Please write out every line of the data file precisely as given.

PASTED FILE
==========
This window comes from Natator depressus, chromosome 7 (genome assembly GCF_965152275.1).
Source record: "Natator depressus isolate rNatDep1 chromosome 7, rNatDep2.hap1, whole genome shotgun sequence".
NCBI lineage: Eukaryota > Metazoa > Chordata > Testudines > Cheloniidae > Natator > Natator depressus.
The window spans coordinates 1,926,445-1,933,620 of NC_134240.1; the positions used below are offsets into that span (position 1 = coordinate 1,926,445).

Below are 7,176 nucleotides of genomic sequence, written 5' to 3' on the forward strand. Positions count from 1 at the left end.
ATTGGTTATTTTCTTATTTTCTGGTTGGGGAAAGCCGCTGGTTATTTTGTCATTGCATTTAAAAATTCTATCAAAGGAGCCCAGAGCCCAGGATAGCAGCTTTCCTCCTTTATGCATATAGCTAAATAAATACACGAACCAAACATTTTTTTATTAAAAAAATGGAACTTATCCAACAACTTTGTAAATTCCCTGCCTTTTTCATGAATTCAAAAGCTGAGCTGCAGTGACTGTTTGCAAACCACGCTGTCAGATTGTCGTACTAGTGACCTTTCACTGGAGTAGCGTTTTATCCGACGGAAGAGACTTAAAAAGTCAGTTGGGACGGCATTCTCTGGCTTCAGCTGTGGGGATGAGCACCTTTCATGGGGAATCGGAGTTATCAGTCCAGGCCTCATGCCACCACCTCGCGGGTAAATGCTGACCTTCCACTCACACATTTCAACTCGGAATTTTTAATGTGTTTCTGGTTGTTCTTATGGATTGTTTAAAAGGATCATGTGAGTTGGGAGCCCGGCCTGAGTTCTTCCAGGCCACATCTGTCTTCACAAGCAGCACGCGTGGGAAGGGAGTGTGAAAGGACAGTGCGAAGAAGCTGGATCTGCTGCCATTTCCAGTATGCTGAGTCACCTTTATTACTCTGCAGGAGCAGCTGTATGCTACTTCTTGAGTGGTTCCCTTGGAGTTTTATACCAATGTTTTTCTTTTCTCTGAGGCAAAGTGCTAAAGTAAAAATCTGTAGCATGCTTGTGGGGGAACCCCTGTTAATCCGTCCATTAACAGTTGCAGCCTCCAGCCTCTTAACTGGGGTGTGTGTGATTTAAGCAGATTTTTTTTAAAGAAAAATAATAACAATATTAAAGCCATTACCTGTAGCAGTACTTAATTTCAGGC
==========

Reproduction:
This window comes from Natator depressus, chromosome 7 (genome assembly GCF_965152275.1).
Source record: "Natator depressus isolate rNatDep1 chromosome 7, rNatDep2.hap1, whole genome shotgun sequence".
NCBI lineage: Eukaryota > Metazoa > Chordata > Testudines > Cheloniidae > Natator > Natator depressus.
The window spans coordinates 1,926,445-1,933,620 of NC_134240.1; the positions used below are offsets into that span (position 1 = coordinate 1,926,445).

Below are 7,176 nucleotides of genomic sequence, written 5' to 3' on the forward strand. Positions count from 1 at the left end.
ATTGGTTATTTTCTTATTTTCTGGTTGGGGAAAGCCGCTGGTTATTTTGTCATTGCATTTAAAAATTCTATCAAAGGAGCCCAGAGCCCAGGATAGCAGCTTTCCTCCTTTATGCATATAGCTAAATAAATACACGAACCAAACATTTTTTTATTAAAAAAATGGAACTTATCCAACAACTTTGTAAATTCCCTGCCTTTTTCATGAATTCAAAAGCTGAGCTGCAGTGACTGTTTGCAAACCACGCTGTCAGATTGTCGTACTAGTGACCTTTCACTGGAGTAGCGTTTTATCCGACGGAAGAGACTTAAAAAGTCAGTTGGGACGGCATTCTCTGGCTTCAGCTGTGGGGATGAGCACCTTTCATGGGGAATCGGAGTTATCAGTCCAGGCCTCATGCCACCACCTCGCGGGTAAATGCTGACCTTCCACTCACACATTTCAACTCGGAATTTTTAATGTGTTTCTGGTTGTTCTTATGGATTGTTTAAAAGGATCATGTGAGTTGGGAGCCCGGCCTGAGTTCTTCCAGGCCACATCTGTCTTCACAAGCAGCACGCGTGGGAAGGGAGTGTGAAAGGACAGTGCGAAGAAGCTGGATCTGCTGCCATTTCCAGTATGCTGAGTCACCTTTATTACTCTGCAGGAGCAGCTGTATGCTACTTCTTGAGTGGTTCCCTTGGAGTTTTATACCAATGTTTTTCTTTTCTCTGAGGCAAAGTGCTAAAGTAAAAATCTGTAGCATGCTTGTGGGGGAACCCCTGTTAATCCGTCCATTAACAGTTGCAGCCTCCAGCCTCTTAACTGGGGTGTGTGTGATTTAAGCAGATTTTTTTTAAAGAAAAATAATAACAATATTAAAGCCATTACCTGTAGCAGTACTTAATTTCAGGC